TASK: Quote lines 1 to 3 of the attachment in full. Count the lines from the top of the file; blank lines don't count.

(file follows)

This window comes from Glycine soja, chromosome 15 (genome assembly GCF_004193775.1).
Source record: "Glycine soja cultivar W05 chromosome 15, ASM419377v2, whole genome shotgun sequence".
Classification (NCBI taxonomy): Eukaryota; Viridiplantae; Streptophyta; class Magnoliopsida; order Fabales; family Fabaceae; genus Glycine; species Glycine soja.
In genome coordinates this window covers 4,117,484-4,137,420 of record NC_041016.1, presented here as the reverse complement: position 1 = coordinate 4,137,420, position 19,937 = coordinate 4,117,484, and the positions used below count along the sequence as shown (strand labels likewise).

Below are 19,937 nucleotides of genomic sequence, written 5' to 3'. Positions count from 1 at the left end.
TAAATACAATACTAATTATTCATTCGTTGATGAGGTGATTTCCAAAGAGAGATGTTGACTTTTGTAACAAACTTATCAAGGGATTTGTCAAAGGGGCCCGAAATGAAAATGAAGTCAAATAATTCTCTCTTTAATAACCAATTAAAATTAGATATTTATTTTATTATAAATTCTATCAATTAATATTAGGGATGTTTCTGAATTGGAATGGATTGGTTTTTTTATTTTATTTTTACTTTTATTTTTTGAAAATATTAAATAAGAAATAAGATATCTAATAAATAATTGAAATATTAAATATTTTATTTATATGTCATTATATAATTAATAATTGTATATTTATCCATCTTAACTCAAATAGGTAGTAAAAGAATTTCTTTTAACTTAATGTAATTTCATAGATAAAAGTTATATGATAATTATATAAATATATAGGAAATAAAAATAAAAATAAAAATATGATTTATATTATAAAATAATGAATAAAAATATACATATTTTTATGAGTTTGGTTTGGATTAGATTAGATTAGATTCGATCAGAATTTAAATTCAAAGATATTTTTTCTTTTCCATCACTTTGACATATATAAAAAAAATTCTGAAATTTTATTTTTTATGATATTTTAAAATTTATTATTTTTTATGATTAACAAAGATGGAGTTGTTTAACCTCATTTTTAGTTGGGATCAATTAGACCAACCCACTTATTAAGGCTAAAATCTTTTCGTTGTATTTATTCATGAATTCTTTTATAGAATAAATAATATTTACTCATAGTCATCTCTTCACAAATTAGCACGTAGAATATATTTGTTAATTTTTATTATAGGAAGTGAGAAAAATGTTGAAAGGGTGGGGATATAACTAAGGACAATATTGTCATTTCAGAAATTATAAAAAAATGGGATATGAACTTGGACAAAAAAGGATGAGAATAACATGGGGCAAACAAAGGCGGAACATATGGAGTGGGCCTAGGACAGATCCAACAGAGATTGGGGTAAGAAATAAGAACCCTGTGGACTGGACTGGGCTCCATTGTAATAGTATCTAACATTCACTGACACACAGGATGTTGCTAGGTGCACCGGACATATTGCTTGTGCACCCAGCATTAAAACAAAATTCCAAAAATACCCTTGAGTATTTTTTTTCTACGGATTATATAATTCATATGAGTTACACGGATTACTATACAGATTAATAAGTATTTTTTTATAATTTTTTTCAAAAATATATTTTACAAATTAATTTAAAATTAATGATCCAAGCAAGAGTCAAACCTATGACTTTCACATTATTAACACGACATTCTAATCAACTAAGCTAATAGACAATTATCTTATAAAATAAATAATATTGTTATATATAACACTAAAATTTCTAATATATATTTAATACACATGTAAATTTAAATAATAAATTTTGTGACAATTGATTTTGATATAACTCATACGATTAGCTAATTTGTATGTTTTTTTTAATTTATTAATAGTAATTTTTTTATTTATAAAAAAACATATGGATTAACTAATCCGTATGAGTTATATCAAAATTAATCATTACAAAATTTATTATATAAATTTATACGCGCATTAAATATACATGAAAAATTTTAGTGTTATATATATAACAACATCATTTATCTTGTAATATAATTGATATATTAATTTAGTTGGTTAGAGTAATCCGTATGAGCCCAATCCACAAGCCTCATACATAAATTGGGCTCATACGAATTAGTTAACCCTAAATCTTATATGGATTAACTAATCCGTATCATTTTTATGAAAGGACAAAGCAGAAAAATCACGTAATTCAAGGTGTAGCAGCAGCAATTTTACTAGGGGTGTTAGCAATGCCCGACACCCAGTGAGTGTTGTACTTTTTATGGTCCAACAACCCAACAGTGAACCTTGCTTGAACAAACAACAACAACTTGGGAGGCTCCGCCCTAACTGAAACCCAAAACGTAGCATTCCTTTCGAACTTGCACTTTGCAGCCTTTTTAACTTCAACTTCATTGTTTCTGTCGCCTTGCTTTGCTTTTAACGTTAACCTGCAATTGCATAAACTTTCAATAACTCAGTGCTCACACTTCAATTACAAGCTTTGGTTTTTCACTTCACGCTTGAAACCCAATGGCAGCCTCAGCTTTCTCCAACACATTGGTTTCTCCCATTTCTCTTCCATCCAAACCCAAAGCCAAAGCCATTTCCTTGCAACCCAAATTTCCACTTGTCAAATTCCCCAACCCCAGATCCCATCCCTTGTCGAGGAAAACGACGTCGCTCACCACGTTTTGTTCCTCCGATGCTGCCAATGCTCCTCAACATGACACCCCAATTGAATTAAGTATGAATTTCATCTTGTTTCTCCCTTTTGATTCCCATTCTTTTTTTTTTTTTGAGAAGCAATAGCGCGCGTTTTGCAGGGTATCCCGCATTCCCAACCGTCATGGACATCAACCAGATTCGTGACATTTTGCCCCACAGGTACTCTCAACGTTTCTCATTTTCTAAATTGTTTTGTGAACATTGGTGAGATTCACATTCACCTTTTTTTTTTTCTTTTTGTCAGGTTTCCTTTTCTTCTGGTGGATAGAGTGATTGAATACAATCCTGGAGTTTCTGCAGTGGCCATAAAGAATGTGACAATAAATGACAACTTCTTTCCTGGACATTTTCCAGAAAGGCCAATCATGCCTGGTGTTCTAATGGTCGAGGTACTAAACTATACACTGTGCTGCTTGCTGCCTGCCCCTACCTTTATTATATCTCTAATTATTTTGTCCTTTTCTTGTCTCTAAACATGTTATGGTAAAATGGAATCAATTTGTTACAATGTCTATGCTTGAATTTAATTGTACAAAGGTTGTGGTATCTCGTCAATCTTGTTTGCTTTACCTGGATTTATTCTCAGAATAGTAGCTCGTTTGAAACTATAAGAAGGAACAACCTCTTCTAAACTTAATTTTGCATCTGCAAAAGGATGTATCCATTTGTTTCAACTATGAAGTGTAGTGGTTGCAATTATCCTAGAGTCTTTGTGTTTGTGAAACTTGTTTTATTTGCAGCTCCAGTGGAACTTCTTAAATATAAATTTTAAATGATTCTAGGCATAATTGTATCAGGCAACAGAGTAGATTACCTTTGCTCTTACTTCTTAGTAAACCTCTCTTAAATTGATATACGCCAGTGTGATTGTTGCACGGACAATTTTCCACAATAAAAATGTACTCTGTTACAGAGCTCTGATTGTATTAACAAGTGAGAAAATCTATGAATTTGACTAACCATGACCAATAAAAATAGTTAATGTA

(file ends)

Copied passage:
This window comes from Glycine soja, chromosome 15 (genome assembly GCF_004193775.1).
Source record: "Glycine soja cultivar W05 chromosome 15, ASM419377v2, whole genome shotgun sequence".
Classification (NCBI taxonomy): Eukaryota; Viridiplantae; Streptophyta; class Magnoliopsida; order Fabales; family Fabaceae; genus Glycine; species Glycine soja.